Top 10 Metallica Post-‘Black Album’ Songs
Metallica fans love to debate the merits and demerits of the legendary band’s discography. For some, their heroes career is clearly divided between the thrash albums of the ‘80s and the more mainstream and experimental efforts that followed. Others will tell you everything beyond debut album Kill ‘Em All just ain’t thrash enough, and there are even those who truly love St. Anger. But to us at UCR, it seems the clearest line of demarcation surrounds what came before and after 1991’s mega-selling Black Album, so with that in mind we bring to you the Top 10 Post-Black Album Metallica Songs.
We’ll start our list of the Top 10 Post-Black Album Metallica Songs with one of two doom-laden epics from the Load album — and the reason we’re giving “Bleeding Me” the slight edge over the similarly impressive “The Outlaw Torn” is because the former is really two songs for the price of one. Check out the nasty turnaround riff around the 4:45 mark and you’ll see what we’re referring to.
Reload has arguably gone down as the most uniform of all Metallica albums, sonically speaking. Even St. Anger is arguably more diverse. But “Prince Charming” clearly stood out from the pack, and it didn’t even need Marianne Faithfull’s assist! Instead, this frantic nail-biter goes for the throat, never lets up and boasts some of James Hetfield's darkest poetry about good and evil.
While everyone was busy chalking up St. Anger’s sins, they seemed to overlook this diamond in the rough tucked away towards the album’s end. But “Sweet Amber” is aggressive, imaginative and unusually focused as one of the album’s shortest tracks (coincidence?). This may only mean that they had less time to derail it but, whatever the reason, this is one underrated song.
Call it heresy, a travesty or just plain selling out; we call “Mama Said” a beautifully crafted departure that more than justified the risk involved in going there when it was recorded for the Load album. Hetfield had talked about his love of country music for years, and with “Mama Said” he let his fandom take flight, while simultaneously sharing some of the lingering trauma relating to his mother’s death with Metallica’s listeners.
Metallica finally retreated to the musical foundations of their career with 2008’s Death Magnetic — rediscovering their long abandoned thrash metal form as though it were as simple and natural as riding a bike. And, among the many excellent songs conjured for the occasion, “All Nightmare Long” took this time-traveling approach even further by revisiting H.P. Lovecraft’s Cthulu Mythos, and a related short story named The Hounds of Tindalos, in particular.
Proof positive that the simplest of songs really can be the best of songs sometimes, even where Metallica is concerned. Load’s musically relentless, lyrically spiteful “Wasting My Hate” mounts a mighty groove and holds on tight until it gets its point across. And that point, which was inspired by none other than country legend Waylon Jennings, is that time wasted on negative energy was time wasted looking for trouble that will find you anyway.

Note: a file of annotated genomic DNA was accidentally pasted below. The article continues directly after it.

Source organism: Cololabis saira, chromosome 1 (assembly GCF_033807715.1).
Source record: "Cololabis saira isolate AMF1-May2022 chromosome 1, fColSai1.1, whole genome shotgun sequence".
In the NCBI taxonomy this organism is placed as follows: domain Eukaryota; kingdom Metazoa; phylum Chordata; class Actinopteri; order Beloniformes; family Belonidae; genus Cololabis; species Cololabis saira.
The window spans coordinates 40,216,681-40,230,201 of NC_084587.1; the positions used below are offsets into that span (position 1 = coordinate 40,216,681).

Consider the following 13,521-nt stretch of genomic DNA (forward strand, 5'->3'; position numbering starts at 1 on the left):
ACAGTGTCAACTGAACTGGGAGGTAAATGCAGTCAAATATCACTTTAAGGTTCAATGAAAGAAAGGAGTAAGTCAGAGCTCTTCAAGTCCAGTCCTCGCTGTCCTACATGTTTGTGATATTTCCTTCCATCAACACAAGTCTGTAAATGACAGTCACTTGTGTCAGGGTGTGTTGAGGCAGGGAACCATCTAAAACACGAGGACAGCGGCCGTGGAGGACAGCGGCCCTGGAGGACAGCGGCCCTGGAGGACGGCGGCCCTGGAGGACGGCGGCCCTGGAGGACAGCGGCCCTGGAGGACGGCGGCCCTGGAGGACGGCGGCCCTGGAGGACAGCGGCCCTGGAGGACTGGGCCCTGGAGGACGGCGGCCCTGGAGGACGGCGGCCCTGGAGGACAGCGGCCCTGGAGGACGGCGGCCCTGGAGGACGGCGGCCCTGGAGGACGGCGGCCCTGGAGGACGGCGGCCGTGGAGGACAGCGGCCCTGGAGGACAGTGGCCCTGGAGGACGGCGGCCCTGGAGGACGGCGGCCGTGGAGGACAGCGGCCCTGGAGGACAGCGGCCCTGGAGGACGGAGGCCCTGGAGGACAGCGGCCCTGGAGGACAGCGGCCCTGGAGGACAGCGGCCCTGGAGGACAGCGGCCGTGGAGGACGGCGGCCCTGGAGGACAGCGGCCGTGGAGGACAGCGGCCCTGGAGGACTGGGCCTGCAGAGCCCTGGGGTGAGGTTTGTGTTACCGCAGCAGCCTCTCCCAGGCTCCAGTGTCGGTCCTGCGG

Released three years after Death Magnetic, the Beyond Magnetic EP came as a very pleasant surprise for Metalli-fans, who were already starving for new music from their heroes even if it came from the same recording sessions four years earlier. It helped that the songs in question proved so impressive, including what seem like a surprising selection for our list of Top 10 Post-Black Album Metallica Songs, “Rebel of Babylon,” But listen up and you too will agree this is a particularly memorable, multi-sectioned, Metalli-banger for the ages.
Many of the folks who got all up in arms about the Load album because it wasn't similar to the Black Album should have had zero complaints about the borderline perfect “King Nothing.” Here’s a song that’s every inch as heavy, anthemic, infectious and generally well-rounded as any of the universal hits contained in Metallica’s none-more-black best-seller.
Death Magnetic’s creative centerpiece, “The Day That Never Comes,” fused the best elements of the Black Album and Metallica’s thrash roots, sending diehard fans into literal fits of ecstasy (as expected) when it was unveiled ahead of the album’s release. Even better, it’s still a smoking tune all these years later, and the second half solo blitz unfurled by Kirk Hammett’s seemed like sweet revenge against his sidelining for the duration of St. Anger.
So let’s wrap up this list of the Top 10 Post-Black Album Metallica Songs with what may just be the band’s all-time most badass tune, “Ain't My Bitch.” How anyone coming down from their Black Album daze could resist getting crazy-excited about Load’s opener is beyond us. All fighting words aside, this formidable head-banger, like all of those discussed above, is a loud and proud reminder of Metallica’s enduring genius — even amid the occasional display of flawed humanity.